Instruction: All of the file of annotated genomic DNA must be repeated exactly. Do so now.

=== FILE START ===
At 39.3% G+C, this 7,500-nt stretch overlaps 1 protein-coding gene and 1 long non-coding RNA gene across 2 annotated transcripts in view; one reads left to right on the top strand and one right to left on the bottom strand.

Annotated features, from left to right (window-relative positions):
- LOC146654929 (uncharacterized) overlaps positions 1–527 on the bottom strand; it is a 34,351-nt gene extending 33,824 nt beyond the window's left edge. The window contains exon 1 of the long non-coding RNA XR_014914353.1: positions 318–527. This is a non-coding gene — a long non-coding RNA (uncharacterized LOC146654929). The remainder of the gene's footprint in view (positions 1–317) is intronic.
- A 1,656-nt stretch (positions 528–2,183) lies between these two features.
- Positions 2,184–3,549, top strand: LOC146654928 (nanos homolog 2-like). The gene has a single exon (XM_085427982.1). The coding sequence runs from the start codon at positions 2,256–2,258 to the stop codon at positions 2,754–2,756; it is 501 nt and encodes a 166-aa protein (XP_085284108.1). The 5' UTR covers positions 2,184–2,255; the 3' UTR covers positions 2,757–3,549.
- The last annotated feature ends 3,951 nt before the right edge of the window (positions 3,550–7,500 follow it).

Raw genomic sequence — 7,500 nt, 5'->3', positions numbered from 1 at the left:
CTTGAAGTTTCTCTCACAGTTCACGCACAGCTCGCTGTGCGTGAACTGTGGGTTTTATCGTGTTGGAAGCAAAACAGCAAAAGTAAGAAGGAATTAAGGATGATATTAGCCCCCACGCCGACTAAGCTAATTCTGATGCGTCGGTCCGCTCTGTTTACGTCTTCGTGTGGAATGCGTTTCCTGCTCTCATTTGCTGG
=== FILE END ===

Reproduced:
At 39.3% G+C, this 7,500-nt stretch overlaps 1 protein-coding gene and 1 long non-coding RNA gene across 2 annotated transcripts in view; one reads left to right on the top strand and one right to left on the bottom strand.

Annotated features, from left to right (window-relative positions):
- LOC146654929 (uncharacterized) overlaps positions 1–527 on the bottom strand; it is a 34,351-nt gene extending 33,824 nt beyond the window's left edge. The window contains exon 1 of the long non-coding RNA XR_014914353.1: positions 318–527. This is a non-coding gene — a long non-coding RNA (uncharacterized LOC146654929). The remainder of the gene's footprint in view (positions 1–317) is intronic.
- A 1,656-nt stretch (positions 528–2,183) lies between these two features.
- Positions 2,184–3,549, top strand: LOC146654928 (nanos homolog 2-like). The gene has a single exon (XM_085427982.1). The coding sequence runs from the start codon at positions 2,256–2,258 to the stop codon at positions 2,754–2,756; it is 501 nt and encodes a 166-aa protein (XP_085284108.1). The 5' UTR covers positions 2,184–2,255; the 3' UTR covers positions 2,757–3,549.
- The last annotated feature ends 3,951 nt before the right edge of the window (positions 3,550–7,500 follow it).

Raw genomic sequence — 7,500 nt, 5'->3', positions numbered from 1 at the left:
CTTGAAGTTTCTCTCACAGTTCACGCACAGCTCGCTGTGCGTGAACTGTGGGTTTTATCGTGTTGGAAGCAAAACAGCAAAAGTAAGAAGGAATTAAGGATGATATTAGCCCCCACGCCGACTAAGCTAATTCTGATGCGTCGGTCCGCTCTGTTTACGTCTTCGTGTGGAATGCGTTTCCTGCTCTCATTTGCTGG